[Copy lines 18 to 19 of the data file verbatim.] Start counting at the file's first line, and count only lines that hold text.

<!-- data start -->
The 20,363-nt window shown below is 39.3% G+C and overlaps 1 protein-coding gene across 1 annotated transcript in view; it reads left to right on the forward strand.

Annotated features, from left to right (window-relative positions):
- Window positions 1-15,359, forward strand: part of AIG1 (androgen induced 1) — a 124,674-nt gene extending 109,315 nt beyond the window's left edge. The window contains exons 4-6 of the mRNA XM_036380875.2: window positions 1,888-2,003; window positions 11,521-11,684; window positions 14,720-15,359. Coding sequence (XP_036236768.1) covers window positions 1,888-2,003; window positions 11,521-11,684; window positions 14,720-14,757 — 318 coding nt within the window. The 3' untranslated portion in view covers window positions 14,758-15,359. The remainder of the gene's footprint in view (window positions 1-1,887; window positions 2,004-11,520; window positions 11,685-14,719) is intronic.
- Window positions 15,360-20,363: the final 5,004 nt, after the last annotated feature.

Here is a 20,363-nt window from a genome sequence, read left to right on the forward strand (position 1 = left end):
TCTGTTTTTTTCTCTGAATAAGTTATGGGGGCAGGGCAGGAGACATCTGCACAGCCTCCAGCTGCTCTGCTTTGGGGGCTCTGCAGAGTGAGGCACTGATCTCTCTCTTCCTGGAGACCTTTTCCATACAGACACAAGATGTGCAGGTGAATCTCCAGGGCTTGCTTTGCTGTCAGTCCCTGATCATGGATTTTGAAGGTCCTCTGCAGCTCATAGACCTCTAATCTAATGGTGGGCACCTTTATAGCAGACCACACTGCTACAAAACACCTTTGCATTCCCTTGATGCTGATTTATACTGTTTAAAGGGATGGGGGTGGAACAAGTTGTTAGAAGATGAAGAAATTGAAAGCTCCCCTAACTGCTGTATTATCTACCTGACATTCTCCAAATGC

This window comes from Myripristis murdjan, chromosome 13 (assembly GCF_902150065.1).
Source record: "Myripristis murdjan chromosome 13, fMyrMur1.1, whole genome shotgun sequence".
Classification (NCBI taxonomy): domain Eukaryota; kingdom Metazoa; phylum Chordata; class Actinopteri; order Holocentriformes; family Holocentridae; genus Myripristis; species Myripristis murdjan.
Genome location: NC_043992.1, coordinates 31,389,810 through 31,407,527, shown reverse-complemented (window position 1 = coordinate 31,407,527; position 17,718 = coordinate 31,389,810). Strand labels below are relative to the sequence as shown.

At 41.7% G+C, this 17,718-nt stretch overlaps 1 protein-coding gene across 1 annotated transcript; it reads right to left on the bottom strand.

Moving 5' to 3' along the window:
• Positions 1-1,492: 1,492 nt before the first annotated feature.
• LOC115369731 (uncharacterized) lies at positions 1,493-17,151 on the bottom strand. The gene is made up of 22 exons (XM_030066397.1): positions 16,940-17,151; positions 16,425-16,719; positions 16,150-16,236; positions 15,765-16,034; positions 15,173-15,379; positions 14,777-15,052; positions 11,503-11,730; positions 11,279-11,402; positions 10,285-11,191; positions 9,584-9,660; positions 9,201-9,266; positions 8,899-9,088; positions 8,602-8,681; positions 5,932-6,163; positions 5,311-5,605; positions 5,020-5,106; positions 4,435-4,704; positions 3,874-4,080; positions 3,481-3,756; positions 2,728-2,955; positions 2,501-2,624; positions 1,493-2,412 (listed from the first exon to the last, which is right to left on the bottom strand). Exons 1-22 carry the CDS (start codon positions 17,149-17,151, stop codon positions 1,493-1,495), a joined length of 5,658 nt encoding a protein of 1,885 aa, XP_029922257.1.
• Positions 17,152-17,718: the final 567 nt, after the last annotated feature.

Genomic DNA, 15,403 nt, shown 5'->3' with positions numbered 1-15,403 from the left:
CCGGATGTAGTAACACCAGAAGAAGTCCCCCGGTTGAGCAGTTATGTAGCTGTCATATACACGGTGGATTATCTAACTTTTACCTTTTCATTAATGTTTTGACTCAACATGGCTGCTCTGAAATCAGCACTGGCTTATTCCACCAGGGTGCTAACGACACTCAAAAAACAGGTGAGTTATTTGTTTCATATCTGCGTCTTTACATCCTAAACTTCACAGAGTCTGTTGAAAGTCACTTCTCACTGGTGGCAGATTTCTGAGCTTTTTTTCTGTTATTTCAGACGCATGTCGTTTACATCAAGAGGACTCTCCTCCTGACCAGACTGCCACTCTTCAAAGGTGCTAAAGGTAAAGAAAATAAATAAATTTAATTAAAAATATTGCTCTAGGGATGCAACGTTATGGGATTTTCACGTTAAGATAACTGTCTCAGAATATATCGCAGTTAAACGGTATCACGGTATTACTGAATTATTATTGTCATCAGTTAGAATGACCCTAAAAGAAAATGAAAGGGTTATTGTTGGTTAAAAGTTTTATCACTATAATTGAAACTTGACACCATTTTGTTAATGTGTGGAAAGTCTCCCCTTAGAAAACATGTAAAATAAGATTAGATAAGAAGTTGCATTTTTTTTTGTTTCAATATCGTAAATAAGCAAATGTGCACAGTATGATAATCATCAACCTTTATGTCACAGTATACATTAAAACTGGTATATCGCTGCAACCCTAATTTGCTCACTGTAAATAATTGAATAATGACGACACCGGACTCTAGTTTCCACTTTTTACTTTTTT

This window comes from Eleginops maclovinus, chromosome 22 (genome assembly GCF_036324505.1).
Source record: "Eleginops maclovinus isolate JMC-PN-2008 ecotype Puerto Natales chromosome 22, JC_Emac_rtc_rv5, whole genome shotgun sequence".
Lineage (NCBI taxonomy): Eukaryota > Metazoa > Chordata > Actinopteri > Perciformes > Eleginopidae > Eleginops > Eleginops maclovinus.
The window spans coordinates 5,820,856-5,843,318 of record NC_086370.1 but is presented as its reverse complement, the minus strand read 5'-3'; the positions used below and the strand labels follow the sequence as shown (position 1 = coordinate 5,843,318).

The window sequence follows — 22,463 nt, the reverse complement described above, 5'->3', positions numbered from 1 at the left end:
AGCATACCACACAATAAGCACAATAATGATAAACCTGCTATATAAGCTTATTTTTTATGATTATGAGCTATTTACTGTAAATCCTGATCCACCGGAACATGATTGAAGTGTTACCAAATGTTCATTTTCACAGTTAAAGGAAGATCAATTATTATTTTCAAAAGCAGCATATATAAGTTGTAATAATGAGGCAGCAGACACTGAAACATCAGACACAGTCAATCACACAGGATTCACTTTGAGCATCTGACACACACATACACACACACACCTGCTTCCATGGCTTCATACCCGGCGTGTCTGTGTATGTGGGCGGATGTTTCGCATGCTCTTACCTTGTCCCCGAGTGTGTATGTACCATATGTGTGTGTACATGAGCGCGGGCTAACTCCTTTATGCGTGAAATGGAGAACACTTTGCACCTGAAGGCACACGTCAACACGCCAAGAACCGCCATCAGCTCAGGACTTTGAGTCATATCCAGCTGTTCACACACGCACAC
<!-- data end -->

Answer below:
This window comes from Eleginops maclovinus, chromosome 22 (genome assembly GCF_036324505.1).
Source record: "Eleginops maclovinus isolate JMC-PN-2008 ecotype Puerto Natales chromosome 22, JC_Emac_rtc_rv5, whole genome shotgun sequence".